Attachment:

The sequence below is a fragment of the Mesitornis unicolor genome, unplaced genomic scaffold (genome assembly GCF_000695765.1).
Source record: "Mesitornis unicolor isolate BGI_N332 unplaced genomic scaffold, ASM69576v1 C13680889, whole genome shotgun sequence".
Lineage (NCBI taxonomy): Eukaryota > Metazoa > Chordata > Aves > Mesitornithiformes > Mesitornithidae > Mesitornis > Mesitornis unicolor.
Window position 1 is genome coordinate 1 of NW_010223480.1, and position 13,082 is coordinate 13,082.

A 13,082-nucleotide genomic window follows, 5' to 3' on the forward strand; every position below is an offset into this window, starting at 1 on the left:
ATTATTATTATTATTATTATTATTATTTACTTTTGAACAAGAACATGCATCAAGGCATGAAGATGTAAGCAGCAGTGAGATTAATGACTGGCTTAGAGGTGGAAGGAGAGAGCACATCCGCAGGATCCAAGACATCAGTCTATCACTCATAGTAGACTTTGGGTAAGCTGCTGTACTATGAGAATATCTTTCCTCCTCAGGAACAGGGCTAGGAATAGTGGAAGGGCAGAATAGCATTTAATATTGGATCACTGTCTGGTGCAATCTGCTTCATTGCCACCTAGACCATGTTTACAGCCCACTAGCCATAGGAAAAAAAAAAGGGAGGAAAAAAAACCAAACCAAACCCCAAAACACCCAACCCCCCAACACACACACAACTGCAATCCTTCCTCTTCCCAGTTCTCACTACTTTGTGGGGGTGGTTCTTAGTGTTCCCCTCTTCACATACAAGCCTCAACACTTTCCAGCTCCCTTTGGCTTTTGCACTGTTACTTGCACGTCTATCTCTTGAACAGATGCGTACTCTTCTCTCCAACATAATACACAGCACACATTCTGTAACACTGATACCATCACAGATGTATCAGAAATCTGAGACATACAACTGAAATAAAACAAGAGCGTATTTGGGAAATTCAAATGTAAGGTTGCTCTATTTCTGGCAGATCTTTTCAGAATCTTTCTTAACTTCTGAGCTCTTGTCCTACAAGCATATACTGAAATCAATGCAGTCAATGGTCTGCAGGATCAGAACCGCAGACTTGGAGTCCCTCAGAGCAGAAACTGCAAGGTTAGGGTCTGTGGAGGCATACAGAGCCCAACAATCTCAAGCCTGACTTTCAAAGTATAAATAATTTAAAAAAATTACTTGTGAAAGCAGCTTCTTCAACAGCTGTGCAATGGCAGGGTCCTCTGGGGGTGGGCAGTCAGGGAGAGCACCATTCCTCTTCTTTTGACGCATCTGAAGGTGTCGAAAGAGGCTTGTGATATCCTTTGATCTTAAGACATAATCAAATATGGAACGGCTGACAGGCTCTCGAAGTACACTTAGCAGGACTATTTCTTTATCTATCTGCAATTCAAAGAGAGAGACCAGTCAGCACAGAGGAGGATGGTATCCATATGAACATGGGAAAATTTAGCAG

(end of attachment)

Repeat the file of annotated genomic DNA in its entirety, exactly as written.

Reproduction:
The sequence below is a fragment of the Mesitornis unicolor genome, unplaced genomic scaffold (genome assembly GCF_000695765.1).
Source record: "Mesitornis unicolor isolate BGI_N332 unplaced genomic scaffold, ASM69576v1 C13680889, whole genome shotgun sequence".
Lineage (NCBI taxonomy): Eukaryota > Metazoa > Chordata > Aves > Mesitornithiformes > Mesitornithidae > Mesitornis > Mesitornis unicolor.
Window position 1 is genome coordinate 1 of NW_010223480.1, and position 13,082 is coordinate 13,082.

A 13,082-nucleotide genomic window follows, 5' to 3' on the forward strand; every position below is an offset into this window, starting at 1 on the left:
ATTATTATTATTATTATTATTATTATTTACTTTTGAACAAGAACATGCATCAAGGCATGAAGATGTAAGCAGCAGTGAGATTAATGACTGGCTTAGAGGTGGAAGGAGAGAGCACATCCGCAGGATCCAAGACATCAGTCTATCACTCATAGTAGACTTTGGGTAAGCTGCTGTACTATGAGAATATCTTTCCTCCTCAGGAACAGGGCTAGGAATAGTGGAAGGGCAGAATAGCATTTAATATTGGATCACTGTCTGGTGCAATCTGCTTCATTGCCACCTAGACCATGTTTACAGCCCACTAGCCATAGGAAAAAAAAAAGGGAGGAAAAAAAACCAAACCAAACCCCAAAACACCCAACCCCCCAACACACACACAACTGCAATCCTTCCTCTTCCCAGTTCTCACTACTTTGTGGGGGTGGTTCTTAGTGTTCCCCTCTTCACATACAAGCCTCAACACTTTCCAGCTCCCTTTGGCTTTTGCACTGTTACTTGCACGTCTATCTCTTGAACAGATGCGTACTCTTCTCTCCAACATAATACACAGCACACATTCTGTAACACTGATACCATCACAGATGTATCAGAAATCTGAGACATACAACTGAAATAAAACAAGAGCGTATTTGGGAAATTCAAATGTAAGGTTGCTCTATTTCTGGCAGATCTTTTCAGAATCTTTCTTAACTTCTGAGCTCTTGTCCTACAAGCATATACTGAAATCAATGCAGTCAATGGTCTGCAGGATCAGAACCGCAGACTTGGAGTCCCTCAGAGCAGAAACTGCAAGGTTAGGGTCTGTGGAGGCATACAGAGCCCAACAATCTCAAGCCTGACTTTCAAAGTATAAATAATTTAAAAAAATTACTTGTGAAAGCAGCTTCTTCAACAGCTGTGCAATGGCAGGGTCCTCTGGGGGTGGGCAGTCAGGGAGAGCACCATTCCTCTTCTTTTGACGCATCTGAAGGTGTCGAAAGAGGCTTGTGATATCCTTTGATCTTAAGACATAATCAAATATGGAACGGCTGACAGGCTCTCGAAGTACACTTAGCAGGACTATTTCTTTATCTATCTGCAATTCAAAGAGAGAGACCAGTCAGCACAGAGGAGGATGGTATCCATATGAACATGGGAAAATTTAGCAG